Men: Jason Carroll, Alex Vigneault, Griffin Roelle, Adam Davidson, Peter Shaw, Tyler Christophel. Similar story to the women here, they could all very well end up in the top five or LCQ. Roelle, Davidson, Shaw, and Christophel all qualified for the first time last season, under a very different system than we have now, but certainly have the talent and just need more game tape consistently performing at the top level in live competitions to be elevated to the next tier. Carroll is hot and cold depending on the season it seems like, but has multiple Games appearances under his belt and can light up a few of these tests. Vigneault is an enigma because at his best he’s a top-10 athlete at the Games, but that was in 2016 and he’s had some up and down years since.
The Wild Cards
Women: Emma Lawson, Anikha Greer, Sydney Michalyshen, Kaela Stephano. Michalyshen is the oldest of the bunch at 21 years-old, and last season she won the Rx division at Wodapalooza but with scores that were competitive in the elite division in the events that were the same across divisions. Lawson still has this season and next season in the teenage division, and even if she doesn’t qualify at 16 years-old, she will likely win the teenage girls 16-17 division in Madison. Stephano beat Haley Adams twice in the teenage divisions, but hasn’t quite been as focused on the sport since, but definitely has the potential to shake things up in the future. Greer was one of my picks at the start of the year to have a breakout season, and I think an LCQ spot is well within reach.
Men: Cole Greashaber, Dane Smith, Paul Tremblay. Greashaber is a young gun to watch that was a teenage division podium finisher at the Games and part of our staff picks earlier this season as well, and he’ll have a nice opportunity to shake things up in his continued progression towards breaking through as an individual. Dane Smith carries the pedigree of his last name, but has been relatively quiet in his quest to be the third Smith brother to qualify since finishing 12th at the 2018 Atlantic Regional. Tremblay is a human hand grenade on the leaderboard, and will likely finish in the top three or five in events 1 and 5, but will need every ounce of his “dad strength,” to extend his season.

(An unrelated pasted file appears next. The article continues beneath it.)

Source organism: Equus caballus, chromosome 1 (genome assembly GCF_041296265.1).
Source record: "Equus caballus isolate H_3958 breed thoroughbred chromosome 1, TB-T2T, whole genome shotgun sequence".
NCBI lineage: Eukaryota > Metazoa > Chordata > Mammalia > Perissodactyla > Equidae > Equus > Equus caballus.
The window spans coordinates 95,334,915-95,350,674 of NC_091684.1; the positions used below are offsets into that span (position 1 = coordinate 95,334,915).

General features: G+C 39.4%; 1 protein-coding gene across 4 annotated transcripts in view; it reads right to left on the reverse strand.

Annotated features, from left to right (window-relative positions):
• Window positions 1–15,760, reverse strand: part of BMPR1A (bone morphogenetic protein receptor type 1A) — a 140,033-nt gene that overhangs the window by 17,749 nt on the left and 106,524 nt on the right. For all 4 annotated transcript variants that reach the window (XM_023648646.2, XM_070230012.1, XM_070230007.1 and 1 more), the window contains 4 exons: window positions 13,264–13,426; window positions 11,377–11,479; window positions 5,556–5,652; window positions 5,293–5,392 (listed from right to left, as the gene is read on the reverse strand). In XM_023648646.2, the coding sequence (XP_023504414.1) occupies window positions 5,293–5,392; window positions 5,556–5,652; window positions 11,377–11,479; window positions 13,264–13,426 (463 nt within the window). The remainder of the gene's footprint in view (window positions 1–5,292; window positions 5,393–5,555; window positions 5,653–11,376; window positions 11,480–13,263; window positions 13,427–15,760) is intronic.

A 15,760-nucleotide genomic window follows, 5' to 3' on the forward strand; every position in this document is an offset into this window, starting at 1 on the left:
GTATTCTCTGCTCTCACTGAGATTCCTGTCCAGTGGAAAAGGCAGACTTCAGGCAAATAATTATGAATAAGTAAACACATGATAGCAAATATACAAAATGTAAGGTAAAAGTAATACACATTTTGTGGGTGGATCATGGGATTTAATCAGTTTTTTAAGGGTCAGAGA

The Team Division
Here are the teams to watch for the 2021 Atlas Games:
CrossFit Resurrection: After taking fourth in the Team Quarterfinals and 25th in the world in the Open, Resurrection comes in as the number one seeded team for the Atlas Games this year.
- Their team roster features 2019’s third fittest 40-44 year old, Deanna Furnival, as well as seven-time regional athlete Jasmine Sheehan.
Pro-1 Montreal: The second-seeded team is no stranger to high level competition. If they qualify for the Games this year, this will be their third go around as a team.
- This Canadian-based team took fifth in the Team Quarterfinals this year and boasts a roster of two time team Games athlete Manon Lesur (who competed with Pro-1 in both her appearances at the Games) and individual Games athlete Chloe Gauvin-David, who also competed with Pro-1 in 2019.
- With both ladies who lead their team to a 9th place finish in 2019 at the Games returning this year, Pro-1 has a solid chance at not only punching their ticket to the Games, but also sitting atop the podium this weekend.
1855: Team 1855 is stacked with former East Regional veterans. With a total of 14 years of combined regionals experience, Team 1855 is looking at a solid chance of earning their spot at the CrossFit Games.
Team Koda: One of the five Koda CrossFit teams to qualify for Semifinals, Team Koda is the highest ranked Koda team and the one most likely to punch a ticket to the Games.
- However, with Novative Lab having placed just one spot below them in Team Quarterfinals, they will need to fight to lock in that final Games ticket this weekend.
Novative Lab: During Team Quarterfinals, Team Koda and Novative Lab placed consecutively in 24th and 25th. This close placement of the two teams leaves the 4th and 5th seeded teams coming in on near equal footing as they enter this weekend of competition.
One More Team To Watch: While their sister teams, Team Invictus and Invictus Unconquerable fight for a podium position at West Coast Classic this weekend, Invictus Sorrento Valley will be competing from their home gym in California.
- While they are currently seeded in eleventh place, if they pull through and qualify for the Games this weekend and their two sister teams perform to their abilities at the West Coast Classic, this weekend could potentially produce three Invictus Teams at the CrossFit Games.